GOAL 5 Gender Equality
Achieve gender equality and empower all women and girls
SDG 5 aims at achieving gender equality by ending all forms of discrimination, violence, and any harmful practices against women and girls in the public and private spheres. It also recognises the importance of universal access to sexual and reproductive health and reproductive rights for combating gender inequality.
SDG 5 calls for equal rights, recognition and value of unpaid care and domestic work and access to economic and natural resources, technology, basic and financial services and property as well as full and effective participation and equal opportunities for leadership at all levels of political and economic decision-making for women. The adoption of sound policies and legislation to promote gender equality are seen as essential for eliminating gender discrimination and fostering women’s empowerment.
Monitoring SDG 5 in an EU context focuses on progress made in abating gender-based violence and in fostering gender equality in education, employment and leadership positions.
Education for Sustainable Development Goals
Suggestions for the development of specific sustainability competencies from the action-oriented, transformative educational and learning outcome-oriented guide Education for Sustainable Development Goals, UNESCO (2017)
Suggested learning objectives
Cognitive learning objectives
- The learner understands the concept of gender, gender equality and gender discrimination and knows about all forms of gender discrimination, violence and inequality (e.g. harmful practices such as female genital mutilation, honour killings and child marriage, unequal employment opportunities and pay, language construction, traditional gender roles, gendered impact of natural hazards) and understands the current and historical causes of gender inequality.
- The learner understands the basic rights of women and girls, including their right to freedom from exploitation and violence and their reproductive rights.
- The learner understands levels of gender equality within their own country and culture in comparison to global norms (while respecting cultural sensitivity), including the intersectionality of gender with other social categories such as ability, religion and race.
- The learner knows the opportunities and benefits provided by full gender equality and participation in legislation and governance, including public budget allocation, the labour market and public and private decision-making.
- The learner understands the role of education, enabling technology and legislation in empowering and ensuring the full participation of all genders.
Socio-emotional learning objectives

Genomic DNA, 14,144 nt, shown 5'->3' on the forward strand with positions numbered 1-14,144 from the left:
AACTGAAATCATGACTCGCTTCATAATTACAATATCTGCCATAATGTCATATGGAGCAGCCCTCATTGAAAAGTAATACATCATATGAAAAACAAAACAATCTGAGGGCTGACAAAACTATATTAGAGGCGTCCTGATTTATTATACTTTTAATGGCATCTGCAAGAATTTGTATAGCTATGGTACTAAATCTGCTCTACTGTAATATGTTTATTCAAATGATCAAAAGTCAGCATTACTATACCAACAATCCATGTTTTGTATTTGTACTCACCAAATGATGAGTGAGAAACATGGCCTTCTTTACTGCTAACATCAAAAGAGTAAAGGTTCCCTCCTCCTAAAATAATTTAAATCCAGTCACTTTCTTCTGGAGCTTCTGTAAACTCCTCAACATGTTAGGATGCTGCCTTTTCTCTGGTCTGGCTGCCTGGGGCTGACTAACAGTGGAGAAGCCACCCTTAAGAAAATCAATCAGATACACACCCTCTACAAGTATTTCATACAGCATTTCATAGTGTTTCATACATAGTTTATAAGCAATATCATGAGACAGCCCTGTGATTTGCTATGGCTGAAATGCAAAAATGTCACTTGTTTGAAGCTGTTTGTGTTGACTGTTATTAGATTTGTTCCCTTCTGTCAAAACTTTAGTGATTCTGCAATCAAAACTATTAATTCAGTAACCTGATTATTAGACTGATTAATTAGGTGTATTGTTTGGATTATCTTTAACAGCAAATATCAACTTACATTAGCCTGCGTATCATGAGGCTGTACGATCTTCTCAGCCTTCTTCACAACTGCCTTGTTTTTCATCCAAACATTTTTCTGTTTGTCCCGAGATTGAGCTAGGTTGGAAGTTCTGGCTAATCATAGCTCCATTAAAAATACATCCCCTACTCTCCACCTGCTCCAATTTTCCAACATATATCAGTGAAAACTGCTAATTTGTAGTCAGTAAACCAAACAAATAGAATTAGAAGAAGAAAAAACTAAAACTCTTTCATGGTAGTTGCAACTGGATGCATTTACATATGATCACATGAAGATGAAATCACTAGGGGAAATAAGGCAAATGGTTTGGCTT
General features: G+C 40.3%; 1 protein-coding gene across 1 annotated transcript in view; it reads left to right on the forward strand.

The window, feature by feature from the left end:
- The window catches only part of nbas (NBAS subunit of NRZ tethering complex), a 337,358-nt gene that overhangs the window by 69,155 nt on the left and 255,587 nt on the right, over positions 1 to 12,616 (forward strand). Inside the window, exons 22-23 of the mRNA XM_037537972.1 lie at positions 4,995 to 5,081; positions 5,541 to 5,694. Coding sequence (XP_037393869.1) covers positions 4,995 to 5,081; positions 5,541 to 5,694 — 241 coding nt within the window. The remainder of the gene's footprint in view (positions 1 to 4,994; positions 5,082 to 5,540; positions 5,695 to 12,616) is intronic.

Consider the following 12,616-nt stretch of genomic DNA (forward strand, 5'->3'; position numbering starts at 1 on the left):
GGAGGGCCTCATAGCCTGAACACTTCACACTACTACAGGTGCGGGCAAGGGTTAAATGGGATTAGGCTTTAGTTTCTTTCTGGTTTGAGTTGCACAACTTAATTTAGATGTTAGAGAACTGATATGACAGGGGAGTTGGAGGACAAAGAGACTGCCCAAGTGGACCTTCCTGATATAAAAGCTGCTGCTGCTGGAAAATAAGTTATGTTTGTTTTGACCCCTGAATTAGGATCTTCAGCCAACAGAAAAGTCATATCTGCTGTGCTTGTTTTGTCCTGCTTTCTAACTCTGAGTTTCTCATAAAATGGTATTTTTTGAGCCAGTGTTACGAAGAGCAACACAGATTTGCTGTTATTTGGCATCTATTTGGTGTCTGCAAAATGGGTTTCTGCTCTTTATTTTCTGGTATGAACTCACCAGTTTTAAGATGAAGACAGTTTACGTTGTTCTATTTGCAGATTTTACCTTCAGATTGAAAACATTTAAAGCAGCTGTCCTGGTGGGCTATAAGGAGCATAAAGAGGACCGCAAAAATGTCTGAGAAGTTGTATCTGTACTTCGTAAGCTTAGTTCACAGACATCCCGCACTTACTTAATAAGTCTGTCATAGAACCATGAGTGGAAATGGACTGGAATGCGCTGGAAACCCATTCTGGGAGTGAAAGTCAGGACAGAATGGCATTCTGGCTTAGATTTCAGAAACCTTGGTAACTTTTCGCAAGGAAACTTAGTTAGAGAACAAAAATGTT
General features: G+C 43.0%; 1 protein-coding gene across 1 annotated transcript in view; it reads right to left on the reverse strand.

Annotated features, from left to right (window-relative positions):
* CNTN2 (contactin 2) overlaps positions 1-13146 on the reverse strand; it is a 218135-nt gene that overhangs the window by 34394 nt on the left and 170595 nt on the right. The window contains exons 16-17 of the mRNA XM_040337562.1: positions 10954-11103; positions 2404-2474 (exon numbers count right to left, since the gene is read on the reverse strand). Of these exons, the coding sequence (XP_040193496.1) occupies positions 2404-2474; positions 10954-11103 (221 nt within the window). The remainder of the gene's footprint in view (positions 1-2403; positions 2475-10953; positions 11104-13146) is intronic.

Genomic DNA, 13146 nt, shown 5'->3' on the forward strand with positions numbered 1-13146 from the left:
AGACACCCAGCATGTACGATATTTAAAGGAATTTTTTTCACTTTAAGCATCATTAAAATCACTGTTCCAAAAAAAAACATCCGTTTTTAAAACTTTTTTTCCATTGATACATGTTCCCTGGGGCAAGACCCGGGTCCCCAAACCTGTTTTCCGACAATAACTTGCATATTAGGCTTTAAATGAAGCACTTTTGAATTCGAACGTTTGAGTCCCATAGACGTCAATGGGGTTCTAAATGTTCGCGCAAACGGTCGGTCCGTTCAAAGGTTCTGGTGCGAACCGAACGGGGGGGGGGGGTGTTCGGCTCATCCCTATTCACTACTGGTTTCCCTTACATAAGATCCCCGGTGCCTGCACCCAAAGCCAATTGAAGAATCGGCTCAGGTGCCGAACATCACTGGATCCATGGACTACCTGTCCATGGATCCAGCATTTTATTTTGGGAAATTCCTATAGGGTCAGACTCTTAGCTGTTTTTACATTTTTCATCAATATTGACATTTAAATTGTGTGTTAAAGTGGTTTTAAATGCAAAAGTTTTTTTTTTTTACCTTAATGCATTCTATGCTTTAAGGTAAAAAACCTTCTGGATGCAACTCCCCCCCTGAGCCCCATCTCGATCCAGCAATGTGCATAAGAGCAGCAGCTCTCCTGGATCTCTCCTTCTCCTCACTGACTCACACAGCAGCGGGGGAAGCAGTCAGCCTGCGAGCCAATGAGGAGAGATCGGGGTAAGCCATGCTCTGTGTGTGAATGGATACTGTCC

- The learner is able to recognize and question traditional perception of gender roles in a critical approach, while respecting cultural sensitivity.
- The learner is able to identify and speak up against all forms of gender discrimination and debate the benefits of full empowerment of all genders.
- The learner is able to connect with others who work to end gender discrimination and violence, empower those who may still be disempowered and promote respect and full equality on all levels.
- The learner is able to reflect on their own gender identity and gender roles.
- The learner is able to feel empathy and solidarity with those who differ from personal or community gender expectations and roles.
Behavioral learning objectives
- The learner is able to take the measure of their surroundings to empower themselves or others who are discriminated against because of their gender.
- The learner is able to evaluate, participate in and influence decision-making about gender equality and participation.
- The learner is able to support others in developing empathy across genders and breaking down gender discrimination and violence.
- The learner is able to observe and identify gender discrimination.
- The learner is able to plan, implement, support and evaluate strategies for gender equality.
Gender as a social and cultural construct Gender inequality, traditional gender roles and structural discrimination Gender equality and participation in decision-making.
Gender and labour, including pay disparity and recognition of unpaid work.
Gender and education, including gender equality in achieving primary, secondary and tertiary levels of education Sexual and reproductive health and rights.
Gender and poverty, including food security and financial dependence.
Gender in community dynamics (decision-making, governance, child care, education, conflict resolution, disaster risk reduction and climate change adaptation).
Exploitation and trafficking of women and girls The intersectionality of gender with other social categories such as ability, religion and race.
Examples of learning approaches and methods
Celebrate the International Day for the Elimination of Violence Against Women (November 25)
Invite speakers who have experienced violence based on gender identity or sexual orientation.
Perform role-play games that explore inclusion and identity based on gender roles.
Partner with groups from other parts of the world where the approach to gender may be different.
Spend a day working in traditional women’s or men’s work (swap work) Explore how natural hazards and disasters affect women, girls, men and boys differently.
Develop an enquiry-based project: “What is the difference between equality and equity and how does it apply to the world of work?”